NOT everyone believes that competition is healthy and useful.
Some people think that it’s not important, that it’s divisive and targets the less able. In schools, sports days have sometimes been geared towards all children “winning” and I can understand that, although I don’t agree.
Competition is constructive. It builds towards a goal and gives individuals something to strive for, to try to attain. Life is competitive – some people will always try to be the best, the most successful, have the best life.
A quick glance at Facebook or Instagram can reveal hordes of competitive types doing just that.
In business, on the ground it usually involves targets, Key Performance Indicators to compare how staff work and achieve. In the board-room, competition is about other similar companies: how they are achieving in comparison and how to do better.
Personally, I like competition both in work and elsewhere. Wanting to do well in your career is not a crime. In fact, it can be the route to management or making your own business a top performer.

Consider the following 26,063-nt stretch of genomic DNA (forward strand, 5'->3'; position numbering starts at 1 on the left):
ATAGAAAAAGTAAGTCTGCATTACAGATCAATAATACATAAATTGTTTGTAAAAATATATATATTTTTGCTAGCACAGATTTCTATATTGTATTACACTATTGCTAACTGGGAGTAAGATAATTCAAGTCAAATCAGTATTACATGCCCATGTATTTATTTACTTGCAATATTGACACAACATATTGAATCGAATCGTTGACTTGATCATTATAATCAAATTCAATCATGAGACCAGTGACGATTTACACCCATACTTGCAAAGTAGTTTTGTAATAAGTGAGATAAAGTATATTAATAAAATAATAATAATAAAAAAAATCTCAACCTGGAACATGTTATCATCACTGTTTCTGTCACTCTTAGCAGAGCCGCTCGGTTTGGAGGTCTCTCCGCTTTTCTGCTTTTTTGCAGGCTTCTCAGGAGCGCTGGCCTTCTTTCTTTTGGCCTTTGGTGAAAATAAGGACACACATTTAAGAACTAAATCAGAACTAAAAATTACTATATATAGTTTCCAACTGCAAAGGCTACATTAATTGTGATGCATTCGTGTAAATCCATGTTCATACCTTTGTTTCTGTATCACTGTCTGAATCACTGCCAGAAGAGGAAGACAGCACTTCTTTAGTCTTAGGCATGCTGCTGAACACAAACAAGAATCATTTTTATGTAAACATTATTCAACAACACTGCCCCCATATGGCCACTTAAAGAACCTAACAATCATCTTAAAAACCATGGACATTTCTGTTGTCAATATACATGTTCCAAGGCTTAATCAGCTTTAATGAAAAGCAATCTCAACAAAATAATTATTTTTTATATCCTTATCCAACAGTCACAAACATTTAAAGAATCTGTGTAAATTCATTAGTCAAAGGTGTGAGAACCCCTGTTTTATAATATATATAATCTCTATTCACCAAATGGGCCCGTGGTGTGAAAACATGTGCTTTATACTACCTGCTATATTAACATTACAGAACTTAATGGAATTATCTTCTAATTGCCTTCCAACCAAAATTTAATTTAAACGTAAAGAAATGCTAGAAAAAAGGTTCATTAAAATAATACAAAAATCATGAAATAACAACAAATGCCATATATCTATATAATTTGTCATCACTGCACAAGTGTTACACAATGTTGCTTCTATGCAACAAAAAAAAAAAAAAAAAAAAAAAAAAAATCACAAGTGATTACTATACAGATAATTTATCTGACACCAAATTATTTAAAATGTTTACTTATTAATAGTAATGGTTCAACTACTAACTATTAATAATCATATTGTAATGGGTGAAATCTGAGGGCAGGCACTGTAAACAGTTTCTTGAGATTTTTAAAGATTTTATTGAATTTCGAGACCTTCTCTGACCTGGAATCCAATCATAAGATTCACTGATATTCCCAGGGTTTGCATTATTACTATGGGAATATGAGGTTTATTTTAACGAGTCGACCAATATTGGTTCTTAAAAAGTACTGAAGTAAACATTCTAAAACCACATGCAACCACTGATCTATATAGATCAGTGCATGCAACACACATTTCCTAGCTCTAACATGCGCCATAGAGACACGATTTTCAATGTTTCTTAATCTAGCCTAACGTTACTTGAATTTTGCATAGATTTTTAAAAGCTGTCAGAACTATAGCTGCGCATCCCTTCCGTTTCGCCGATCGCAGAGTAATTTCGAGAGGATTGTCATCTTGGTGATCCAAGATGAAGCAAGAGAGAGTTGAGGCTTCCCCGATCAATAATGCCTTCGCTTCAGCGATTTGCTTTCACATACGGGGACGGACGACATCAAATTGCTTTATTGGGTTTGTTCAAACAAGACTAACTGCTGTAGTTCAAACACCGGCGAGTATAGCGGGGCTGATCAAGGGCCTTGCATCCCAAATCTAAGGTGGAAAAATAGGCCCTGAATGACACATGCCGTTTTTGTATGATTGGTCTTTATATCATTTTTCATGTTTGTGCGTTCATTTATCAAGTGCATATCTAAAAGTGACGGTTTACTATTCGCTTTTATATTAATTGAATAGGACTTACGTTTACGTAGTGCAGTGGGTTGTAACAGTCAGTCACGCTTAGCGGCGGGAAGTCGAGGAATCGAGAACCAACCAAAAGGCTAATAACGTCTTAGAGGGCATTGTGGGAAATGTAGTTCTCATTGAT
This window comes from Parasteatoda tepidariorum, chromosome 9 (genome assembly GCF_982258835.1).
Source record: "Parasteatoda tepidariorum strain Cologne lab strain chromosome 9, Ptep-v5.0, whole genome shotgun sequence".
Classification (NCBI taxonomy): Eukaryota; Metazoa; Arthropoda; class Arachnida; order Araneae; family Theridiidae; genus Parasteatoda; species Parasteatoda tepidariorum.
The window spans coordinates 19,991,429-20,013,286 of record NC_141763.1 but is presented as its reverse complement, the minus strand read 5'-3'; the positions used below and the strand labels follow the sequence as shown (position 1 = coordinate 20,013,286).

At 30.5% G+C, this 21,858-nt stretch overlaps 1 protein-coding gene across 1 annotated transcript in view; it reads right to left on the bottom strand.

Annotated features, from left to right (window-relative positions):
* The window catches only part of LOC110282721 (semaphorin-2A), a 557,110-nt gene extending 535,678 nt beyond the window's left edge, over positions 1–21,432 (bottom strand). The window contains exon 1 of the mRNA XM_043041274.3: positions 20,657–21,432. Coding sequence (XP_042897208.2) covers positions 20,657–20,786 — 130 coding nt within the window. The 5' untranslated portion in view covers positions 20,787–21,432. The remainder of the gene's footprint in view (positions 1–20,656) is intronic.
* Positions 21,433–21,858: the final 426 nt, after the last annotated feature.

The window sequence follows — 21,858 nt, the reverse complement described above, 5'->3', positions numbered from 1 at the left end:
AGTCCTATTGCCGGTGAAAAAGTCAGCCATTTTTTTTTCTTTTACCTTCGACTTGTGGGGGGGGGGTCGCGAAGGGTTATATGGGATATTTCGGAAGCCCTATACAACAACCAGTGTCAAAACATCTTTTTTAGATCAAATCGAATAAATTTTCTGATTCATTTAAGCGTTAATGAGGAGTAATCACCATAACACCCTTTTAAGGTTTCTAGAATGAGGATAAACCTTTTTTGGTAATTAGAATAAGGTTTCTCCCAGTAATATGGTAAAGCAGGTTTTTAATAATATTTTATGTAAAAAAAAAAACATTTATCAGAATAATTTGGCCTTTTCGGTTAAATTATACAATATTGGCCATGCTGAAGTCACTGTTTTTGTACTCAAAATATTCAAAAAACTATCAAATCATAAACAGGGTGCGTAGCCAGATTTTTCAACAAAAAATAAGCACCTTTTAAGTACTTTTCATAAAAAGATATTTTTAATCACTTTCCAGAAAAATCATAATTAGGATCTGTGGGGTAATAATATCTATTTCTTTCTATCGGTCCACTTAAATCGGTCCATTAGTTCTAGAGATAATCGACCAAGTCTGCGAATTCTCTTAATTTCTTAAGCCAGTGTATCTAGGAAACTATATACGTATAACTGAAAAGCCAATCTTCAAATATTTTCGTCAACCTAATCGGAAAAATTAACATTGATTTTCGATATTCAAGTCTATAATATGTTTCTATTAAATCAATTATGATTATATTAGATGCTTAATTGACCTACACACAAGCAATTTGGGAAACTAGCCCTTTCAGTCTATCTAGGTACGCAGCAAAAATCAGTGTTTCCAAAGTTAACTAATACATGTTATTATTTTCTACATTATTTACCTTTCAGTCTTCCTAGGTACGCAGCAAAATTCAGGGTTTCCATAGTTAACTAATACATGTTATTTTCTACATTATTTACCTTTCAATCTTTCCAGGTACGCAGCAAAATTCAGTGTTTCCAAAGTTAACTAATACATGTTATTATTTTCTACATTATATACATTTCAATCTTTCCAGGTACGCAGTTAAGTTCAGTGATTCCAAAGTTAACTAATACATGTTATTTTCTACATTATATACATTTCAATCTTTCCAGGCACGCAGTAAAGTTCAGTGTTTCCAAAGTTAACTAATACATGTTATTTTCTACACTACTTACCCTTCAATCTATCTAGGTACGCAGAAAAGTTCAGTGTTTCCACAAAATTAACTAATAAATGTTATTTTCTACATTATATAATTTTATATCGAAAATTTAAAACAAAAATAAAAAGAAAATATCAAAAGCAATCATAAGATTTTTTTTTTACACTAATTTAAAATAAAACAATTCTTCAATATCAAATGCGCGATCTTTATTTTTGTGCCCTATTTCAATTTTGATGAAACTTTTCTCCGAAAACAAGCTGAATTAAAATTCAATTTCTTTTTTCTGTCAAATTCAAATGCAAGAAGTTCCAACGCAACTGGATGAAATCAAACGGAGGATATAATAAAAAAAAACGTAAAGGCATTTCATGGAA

How you get there is the most important element, however. Do you gain this at the expense of others? Do you value the input of other members of staff? Are you cut-throat in your business methods? Do you talk down the opposition unfairly?
Personal achievement gained fairly is a great drug in itself. Awards are fuelled by competitive people, in business, in sport or in any hobby or event where you are pitted against others.
Awards feel good. They are a great reflection of hard work and talent and what the marriage of those two brings. They can also be a measure of you as a person and, often, a combination of all those is the kind you really want to be awarded the most.